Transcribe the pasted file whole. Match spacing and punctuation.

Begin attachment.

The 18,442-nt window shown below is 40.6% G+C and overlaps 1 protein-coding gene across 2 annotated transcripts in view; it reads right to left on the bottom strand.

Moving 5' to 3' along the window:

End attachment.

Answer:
The 18,442-nt window shown below is 40.6% G+C and overlaps 1 protein-coding gene across 2 annotated transcripts in view; it reads right to left on the bottom strand.

Moving 5' to 3' along the window: